Popular Culture It Is Not a Popular Term Paper

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Popular Culture

It is not a popular notion in today's culture that little girls are supposed to love dolls and little boys are supposed to love trucks and other masculine toys (Witt) However, if the toy is packaged in a new way it seems that it may be all right. The My Twinn may at first seem one of extreme socialization and not a desirable place to shop for a young lady, but on further examination at least that part of the equation is not disturbing. The purchaser is buying a friend for the girl that looks as close to her own self as a doll can. However, once socialization is taken out of the picture, it is disturbing in other ways. Modern culture gurus bemoan the commercialization of everything in this free market culture that has developed in the United States and seems to be taking over the world. This paper will examine the My Twinn website from the point-of-view of two popular culture philosophers, Sut Jhally and John Fiske.

From first glance the My Twinn product does have everything that a little girl could want and everything that a parent dreads. First of all the dolls themselves are not inexpensive, but the real problem lies in the fact that there are myriad accessories that the young lady will have to have once she in possession of the doll. The website also sells doll furniture, clothing styles so the girl and her twinn can dress alike, electronic gadgets and endless other accessories (My Twinn) that make this a particularly obnoxious capitalistic journey. The site is easy to navigate, has a kid friendly catalogue that can be accessed online, and all the colors are girl-pleasing pastels.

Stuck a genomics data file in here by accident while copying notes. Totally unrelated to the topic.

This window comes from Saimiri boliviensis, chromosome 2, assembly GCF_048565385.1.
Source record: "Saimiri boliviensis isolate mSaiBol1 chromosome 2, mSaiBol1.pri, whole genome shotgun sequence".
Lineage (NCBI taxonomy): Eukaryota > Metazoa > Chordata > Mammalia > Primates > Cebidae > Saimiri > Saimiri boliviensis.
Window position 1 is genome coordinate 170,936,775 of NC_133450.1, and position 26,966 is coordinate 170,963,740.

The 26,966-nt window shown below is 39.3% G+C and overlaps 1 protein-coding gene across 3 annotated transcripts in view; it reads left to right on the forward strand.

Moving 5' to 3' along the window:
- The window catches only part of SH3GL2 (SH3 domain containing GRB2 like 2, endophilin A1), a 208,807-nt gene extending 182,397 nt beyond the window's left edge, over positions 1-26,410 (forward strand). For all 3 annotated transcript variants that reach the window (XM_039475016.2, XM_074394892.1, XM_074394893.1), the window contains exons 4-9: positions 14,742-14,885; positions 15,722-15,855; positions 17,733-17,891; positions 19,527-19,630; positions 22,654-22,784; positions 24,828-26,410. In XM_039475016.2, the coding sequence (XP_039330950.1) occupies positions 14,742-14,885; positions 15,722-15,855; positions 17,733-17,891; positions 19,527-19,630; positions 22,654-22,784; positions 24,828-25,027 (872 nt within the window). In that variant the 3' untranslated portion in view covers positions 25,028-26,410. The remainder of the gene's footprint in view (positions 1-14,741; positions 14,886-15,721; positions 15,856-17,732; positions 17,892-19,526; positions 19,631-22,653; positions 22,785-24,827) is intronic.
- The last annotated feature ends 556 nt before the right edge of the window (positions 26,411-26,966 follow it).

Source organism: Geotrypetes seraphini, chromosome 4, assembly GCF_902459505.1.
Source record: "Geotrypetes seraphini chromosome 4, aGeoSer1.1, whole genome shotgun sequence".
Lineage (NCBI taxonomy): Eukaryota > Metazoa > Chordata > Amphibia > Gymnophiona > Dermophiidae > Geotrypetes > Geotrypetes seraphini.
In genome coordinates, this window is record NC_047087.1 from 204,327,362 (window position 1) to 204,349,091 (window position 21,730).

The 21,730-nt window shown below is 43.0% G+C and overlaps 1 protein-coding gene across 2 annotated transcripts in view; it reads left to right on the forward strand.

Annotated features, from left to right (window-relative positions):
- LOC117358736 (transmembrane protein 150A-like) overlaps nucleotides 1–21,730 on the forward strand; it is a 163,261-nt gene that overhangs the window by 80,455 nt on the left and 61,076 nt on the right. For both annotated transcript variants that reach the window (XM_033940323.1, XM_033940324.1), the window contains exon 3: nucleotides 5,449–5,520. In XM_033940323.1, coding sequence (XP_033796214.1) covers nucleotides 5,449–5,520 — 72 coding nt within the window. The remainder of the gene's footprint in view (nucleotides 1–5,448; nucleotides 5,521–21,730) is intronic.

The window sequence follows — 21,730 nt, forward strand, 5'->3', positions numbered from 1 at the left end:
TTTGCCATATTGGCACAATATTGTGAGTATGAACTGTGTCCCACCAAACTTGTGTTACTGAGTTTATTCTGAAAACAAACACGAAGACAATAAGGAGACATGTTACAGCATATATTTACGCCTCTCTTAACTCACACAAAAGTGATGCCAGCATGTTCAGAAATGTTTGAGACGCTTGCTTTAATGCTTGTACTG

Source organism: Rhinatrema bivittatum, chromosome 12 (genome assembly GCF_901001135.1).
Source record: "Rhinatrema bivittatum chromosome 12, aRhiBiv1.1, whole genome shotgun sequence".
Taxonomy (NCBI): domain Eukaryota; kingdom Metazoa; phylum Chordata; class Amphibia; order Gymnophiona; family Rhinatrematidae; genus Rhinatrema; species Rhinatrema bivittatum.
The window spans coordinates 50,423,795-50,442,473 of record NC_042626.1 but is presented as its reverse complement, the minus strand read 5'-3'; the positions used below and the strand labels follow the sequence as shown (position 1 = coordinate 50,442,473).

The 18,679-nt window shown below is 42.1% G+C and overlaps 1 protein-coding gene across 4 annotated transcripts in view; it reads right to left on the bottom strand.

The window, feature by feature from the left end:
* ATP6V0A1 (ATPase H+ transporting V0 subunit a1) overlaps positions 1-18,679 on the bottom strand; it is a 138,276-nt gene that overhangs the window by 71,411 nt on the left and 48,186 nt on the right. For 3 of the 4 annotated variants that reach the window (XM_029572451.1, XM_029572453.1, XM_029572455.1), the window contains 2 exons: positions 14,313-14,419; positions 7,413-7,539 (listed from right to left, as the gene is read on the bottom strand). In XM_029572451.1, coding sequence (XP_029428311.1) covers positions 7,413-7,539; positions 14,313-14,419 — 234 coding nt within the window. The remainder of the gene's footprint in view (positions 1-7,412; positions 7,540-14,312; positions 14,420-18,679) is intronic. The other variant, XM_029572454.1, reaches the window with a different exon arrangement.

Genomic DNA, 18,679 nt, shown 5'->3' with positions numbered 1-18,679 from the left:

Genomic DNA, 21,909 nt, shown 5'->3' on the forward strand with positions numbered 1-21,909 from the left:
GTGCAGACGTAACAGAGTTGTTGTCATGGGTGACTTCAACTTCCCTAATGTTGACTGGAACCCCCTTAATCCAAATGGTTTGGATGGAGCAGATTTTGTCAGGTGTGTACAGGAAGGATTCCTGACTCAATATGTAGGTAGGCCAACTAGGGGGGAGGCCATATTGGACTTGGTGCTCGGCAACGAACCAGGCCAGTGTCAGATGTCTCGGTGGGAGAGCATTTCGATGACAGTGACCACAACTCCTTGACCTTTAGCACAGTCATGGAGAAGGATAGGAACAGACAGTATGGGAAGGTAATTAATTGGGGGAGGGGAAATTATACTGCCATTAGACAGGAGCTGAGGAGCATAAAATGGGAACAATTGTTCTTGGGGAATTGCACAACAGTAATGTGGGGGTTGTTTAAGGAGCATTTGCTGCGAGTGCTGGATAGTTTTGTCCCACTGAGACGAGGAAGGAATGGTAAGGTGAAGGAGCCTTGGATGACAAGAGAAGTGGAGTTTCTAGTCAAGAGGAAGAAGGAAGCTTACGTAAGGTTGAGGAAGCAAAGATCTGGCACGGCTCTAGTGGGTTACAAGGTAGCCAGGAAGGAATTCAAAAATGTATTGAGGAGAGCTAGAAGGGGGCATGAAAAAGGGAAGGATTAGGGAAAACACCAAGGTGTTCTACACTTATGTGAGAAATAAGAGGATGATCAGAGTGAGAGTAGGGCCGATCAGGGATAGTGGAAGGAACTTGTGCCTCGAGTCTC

John Fiske is a watcher of popular culture who wrote a book on the subject in 1990. He says that "Culture is a living, active process: It can be developed only from within, it cannot be imposed from without or above." He is saying that the culture that Americans are developing, one in which consumerism is the master and everyone follows along like the rats to the Pied Piper, is the fault of the culture. If people were not buying the trinkets and the dolls that looked like their daughters, then they would not be sold. The idea itself of a doll that can provide a companion could be a good one, but the consumerism comes from the multitude of accessories that can be bought to compliment the doll.

This is interesting also in light of some of the writings and documentaries produced by another modern philosopher, Sut Jhally. He has produced movies that deal with all aspects of culture, but of particular interest to this discussion is his film about how television has shaped the working class. His main issue is that people have allowed themselves to take what they are given by the TV and try…

Sources Used in Documents:

Works Cited

Class Dismissed: How TV Frames the Working Class. Dir. Loretta Alper. Prod. Sut Jhally. Media Education Foundation. 2006. Film.

Fiske, John. Understanding Popular Culture. London: Routledge, 1990. Print.

Jhally, Sut. "Image-Based Culture: Advertising and Popular Culture." The World and I, 1990. Article.

Kornreich, Jennifer L., Kimberly D. Hearn, Giovanna Rodriguez, and Lucia F. O'Sullivan. "Sibling Influence, Gender Roles, and the Sexual Socialization of Urban Early Adolescent Girls." The Journal of Sex Research 40.1 (2003): 101- 113. Print.

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